After lots of discussions among the 18 waiters, we got free roomalis (aka tortillas) and complementary pink, sugary pina colada. Oh well…it was an adventure.

As my time in India is winding down I’ve started appreciating these little quirks a little more. Then, a colleague in Alaska sent me a picture of the town where I’ll be living. Oh man…I CANNOT WAIT.

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Compare the top picture to the one below, which was a street festival this weekend on Bangalore. Also beautiful, but the contrast couldn’t be greater 🙂

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A Day in the Life

I just finished reading the book Born to Run by Christopher McDougall. It’s the story of a tribe of ultra marathoners tucked away in a Mexican canyon and it talks a lot about the science behind running and the advantages of barefoot running. I’m a total sucker for statistics and logical arguments, which this book is full of, and I am now convinced that I need to try out this minimalist running for myself. It talks a lot about how injuries develop because of the unnatural stride of running in a cushioned shoe, and by switching to shoes with less padding it actually helps people with bad knees (me) and flat feet (me). It’s an excellent read if you have any type of interest in either running or anthropology. Stay tuned for my findings, though I might wait to test until post-India to avoid Bangalore sidewalk tetanus.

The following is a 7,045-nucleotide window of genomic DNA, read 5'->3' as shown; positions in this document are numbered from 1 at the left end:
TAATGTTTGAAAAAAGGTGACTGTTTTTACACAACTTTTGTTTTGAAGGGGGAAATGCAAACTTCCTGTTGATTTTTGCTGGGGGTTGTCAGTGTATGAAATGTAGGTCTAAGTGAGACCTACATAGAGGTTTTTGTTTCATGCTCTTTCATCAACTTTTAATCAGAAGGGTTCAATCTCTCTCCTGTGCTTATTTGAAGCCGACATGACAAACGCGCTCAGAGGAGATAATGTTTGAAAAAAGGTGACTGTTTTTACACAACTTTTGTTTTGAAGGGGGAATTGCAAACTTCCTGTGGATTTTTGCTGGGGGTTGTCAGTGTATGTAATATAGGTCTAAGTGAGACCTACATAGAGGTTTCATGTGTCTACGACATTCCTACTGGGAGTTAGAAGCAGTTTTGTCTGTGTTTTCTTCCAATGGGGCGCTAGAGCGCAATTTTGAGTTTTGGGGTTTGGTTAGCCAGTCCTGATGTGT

In other news, Serial Season 1 is back! Adnan was granted a hearing to assess whether he should get a new trial because 1) Cristina Gutierrez was totally incompetent and/or 2) there is “new evidence” which isn’t really new, but wasn’t actually examined in his first trials. Asia finally gave her testimony (and nailed it!) and cell phone records are being reanalyzed due to the inaccurate analysis in the previous trials and the cover sheet on the phone records was previously excluded. This is a big deal, because it states that incoming calls are inaccurate for determining location…and this was pretty much the main argument of the State. The trial has been extended until today to hear all of the testimony and then the judge will take his time to decide – experts are speculating approximately two months.

If you’re following this, I highly recommend listening to Sarah Koenig on Serial in tandem with The Undisclosed Podcast by Rabia Chaudry, Susan Simpson and Colin Miller. Rabia, Susan and Colin are all attorneys who created Undisclosed to dig deeper than Serial could and their commentary on the Adnan’s hearing is quite different from Sarah’s.